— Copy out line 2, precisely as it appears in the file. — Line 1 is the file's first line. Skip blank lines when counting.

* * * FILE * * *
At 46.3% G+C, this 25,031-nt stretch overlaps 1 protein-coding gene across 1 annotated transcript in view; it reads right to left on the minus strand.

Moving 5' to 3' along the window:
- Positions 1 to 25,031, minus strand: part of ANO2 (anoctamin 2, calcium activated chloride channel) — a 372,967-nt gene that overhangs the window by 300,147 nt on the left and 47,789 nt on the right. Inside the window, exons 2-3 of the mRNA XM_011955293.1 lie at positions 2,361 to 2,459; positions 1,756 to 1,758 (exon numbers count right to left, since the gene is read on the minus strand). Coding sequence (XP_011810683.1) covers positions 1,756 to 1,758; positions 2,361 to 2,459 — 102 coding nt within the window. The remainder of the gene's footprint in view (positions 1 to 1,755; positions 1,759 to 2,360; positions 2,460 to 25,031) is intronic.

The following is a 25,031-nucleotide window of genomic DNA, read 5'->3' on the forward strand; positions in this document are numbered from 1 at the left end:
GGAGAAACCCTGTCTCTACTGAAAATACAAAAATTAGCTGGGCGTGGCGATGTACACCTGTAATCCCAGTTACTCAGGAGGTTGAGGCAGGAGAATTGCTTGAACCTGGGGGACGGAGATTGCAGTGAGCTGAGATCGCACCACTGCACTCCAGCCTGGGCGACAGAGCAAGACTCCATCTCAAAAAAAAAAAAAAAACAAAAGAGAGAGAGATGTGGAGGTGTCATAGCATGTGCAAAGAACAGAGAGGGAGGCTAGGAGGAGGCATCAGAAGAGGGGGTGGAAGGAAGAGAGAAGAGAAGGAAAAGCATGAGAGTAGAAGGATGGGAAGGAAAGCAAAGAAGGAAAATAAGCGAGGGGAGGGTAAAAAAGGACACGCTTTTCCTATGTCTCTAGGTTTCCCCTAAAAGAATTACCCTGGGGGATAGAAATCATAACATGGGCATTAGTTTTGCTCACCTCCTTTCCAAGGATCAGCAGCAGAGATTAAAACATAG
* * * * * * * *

Moving 5' to 3' along the window: